The Langley Middle School survey results are in, and the ideas are great.
We love the concept of a community center, and an arts district is cool too. But these all sound like very long-term arrangements and we have serious reservations about school district’s becoming permanent landlords. Their job is to educate, not manage lease agreements and certainly not to guide the fate or development of key pieces of property.
The school board voted to close Langley Middle School in January after a comprehensive outreach process. The board and district leaders did consider selling the middle school property but rejected the idea for reasons ranging from constituent wishes to financial considerations; they say the one-time revenue gain isn’t worth losing such a valuable piece of real estate when replacing the property later on would cost taxpayers much more.
These are all valid considerations in our eyes, but only if the school district really has plans to reopen the school sometime in the future. That doesn’t seem to be the case when it’s entertaining long-term uses of the facility.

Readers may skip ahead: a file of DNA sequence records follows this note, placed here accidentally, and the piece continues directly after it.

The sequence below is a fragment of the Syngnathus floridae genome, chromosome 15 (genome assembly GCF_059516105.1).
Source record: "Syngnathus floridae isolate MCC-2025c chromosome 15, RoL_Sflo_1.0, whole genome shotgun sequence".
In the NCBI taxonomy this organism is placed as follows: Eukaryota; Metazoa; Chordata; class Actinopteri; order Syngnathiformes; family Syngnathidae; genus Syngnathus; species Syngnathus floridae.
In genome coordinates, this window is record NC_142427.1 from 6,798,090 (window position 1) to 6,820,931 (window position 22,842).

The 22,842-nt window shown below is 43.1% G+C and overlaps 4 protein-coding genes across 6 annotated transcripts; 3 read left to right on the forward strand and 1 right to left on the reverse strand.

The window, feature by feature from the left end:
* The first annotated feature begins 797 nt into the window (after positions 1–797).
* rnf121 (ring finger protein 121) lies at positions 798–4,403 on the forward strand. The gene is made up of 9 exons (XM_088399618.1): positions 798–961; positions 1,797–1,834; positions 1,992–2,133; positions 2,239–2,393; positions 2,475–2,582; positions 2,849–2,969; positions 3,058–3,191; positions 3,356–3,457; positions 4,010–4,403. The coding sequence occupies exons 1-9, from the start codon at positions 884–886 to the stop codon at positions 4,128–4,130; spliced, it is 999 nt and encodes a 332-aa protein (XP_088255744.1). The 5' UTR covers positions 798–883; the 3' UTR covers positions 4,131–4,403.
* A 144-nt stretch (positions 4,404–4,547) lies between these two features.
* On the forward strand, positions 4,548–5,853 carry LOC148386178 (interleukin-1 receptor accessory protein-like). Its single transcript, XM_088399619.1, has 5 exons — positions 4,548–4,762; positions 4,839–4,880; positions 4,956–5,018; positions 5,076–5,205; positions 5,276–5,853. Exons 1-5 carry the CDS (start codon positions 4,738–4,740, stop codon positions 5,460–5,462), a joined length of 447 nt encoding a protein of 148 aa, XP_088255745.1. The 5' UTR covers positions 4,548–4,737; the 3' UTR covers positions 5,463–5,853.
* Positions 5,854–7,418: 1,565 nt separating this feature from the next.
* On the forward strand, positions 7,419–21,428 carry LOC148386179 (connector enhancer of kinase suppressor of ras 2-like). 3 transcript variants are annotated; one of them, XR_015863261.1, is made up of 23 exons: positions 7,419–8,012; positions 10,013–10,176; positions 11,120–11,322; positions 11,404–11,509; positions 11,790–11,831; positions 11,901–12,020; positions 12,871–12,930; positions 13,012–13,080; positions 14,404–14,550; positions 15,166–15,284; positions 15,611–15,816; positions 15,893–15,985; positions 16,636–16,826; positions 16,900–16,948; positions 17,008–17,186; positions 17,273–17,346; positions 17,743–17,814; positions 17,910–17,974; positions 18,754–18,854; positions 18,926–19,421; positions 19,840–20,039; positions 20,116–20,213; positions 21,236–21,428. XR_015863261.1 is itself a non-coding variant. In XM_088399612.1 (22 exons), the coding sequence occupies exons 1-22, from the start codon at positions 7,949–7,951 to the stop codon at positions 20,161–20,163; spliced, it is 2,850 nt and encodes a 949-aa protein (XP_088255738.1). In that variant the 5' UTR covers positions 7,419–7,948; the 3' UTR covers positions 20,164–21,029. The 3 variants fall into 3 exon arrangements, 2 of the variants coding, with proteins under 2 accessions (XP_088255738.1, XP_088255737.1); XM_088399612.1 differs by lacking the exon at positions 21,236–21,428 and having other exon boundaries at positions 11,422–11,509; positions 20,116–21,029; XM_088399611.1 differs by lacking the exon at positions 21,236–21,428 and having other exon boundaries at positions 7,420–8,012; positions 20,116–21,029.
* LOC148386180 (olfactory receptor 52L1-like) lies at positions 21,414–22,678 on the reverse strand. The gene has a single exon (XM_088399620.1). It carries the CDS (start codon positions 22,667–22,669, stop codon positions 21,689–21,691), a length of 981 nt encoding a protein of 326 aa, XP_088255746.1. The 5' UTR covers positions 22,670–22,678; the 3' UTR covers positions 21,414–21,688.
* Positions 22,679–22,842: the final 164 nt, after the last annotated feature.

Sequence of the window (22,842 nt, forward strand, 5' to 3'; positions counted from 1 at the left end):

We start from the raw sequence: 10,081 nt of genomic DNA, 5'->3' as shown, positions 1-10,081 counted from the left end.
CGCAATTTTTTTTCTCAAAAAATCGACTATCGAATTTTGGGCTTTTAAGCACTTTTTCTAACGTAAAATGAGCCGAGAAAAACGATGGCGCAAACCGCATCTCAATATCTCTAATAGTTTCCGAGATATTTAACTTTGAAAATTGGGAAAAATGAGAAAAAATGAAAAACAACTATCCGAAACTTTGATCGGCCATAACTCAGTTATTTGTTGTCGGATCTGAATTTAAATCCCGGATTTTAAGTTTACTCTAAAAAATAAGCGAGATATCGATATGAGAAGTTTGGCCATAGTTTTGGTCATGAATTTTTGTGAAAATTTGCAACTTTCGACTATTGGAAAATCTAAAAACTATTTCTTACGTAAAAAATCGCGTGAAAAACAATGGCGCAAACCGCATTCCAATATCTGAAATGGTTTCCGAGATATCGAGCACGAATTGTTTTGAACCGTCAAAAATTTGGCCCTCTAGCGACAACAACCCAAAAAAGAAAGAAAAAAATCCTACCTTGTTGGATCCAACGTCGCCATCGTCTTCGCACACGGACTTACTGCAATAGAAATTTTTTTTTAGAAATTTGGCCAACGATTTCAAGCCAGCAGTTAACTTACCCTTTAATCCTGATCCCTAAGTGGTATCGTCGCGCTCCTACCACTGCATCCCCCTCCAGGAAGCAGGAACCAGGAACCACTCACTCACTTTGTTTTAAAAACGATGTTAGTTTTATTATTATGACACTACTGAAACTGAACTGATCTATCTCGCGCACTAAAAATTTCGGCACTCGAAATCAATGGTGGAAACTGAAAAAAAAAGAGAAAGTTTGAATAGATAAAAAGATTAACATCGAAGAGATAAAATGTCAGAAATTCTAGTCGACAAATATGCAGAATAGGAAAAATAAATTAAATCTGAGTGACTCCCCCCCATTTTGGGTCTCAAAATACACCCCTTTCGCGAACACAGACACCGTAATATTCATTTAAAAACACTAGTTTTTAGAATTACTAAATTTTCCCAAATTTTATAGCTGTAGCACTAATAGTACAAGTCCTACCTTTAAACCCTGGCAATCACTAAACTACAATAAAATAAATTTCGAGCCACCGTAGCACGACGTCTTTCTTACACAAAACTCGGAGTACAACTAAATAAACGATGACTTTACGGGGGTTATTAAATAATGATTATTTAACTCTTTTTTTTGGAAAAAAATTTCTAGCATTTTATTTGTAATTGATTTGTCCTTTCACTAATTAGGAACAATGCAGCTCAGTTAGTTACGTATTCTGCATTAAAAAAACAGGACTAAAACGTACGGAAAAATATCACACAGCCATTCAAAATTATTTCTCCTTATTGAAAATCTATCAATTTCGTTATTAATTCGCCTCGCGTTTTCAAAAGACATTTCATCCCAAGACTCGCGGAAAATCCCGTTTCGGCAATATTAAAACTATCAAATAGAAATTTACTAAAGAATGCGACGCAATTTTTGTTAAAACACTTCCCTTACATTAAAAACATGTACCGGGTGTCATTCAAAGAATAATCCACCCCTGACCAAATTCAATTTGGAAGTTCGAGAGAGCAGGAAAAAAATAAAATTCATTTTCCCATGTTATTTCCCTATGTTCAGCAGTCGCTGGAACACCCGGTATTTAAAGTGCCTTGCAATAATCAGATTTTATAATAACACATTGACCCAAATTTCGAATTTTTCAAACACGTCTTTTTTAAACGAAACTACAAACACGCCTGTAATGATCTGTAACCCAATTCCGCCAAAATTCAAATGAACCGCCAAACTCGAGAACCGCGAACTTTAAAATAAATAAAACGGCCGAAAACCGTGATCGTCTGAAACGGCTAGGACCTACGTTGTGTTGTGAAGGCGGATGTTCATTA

State law does allow school districts to rent out unused property, but it can’t be altered in a way that wouldn’t allow the district to reopen the facility for educational purposes. This exemption is clearly intended to give school districts leeway when long-term plans are uncertain, not function as a loophole for shepherding development or generating revenue.
With so much school district property now under lease — land and buildings are also rented in Bayview and at the primary school — the school board should step back and reconsider its role as educators. The ideas for LMS are all stellar, but if the district isn’t really planning to reopen the school sometime in the near future then it should step out of the way, allow administrators to focus on education and let another and more appropriate entity guide the middle school property’s future.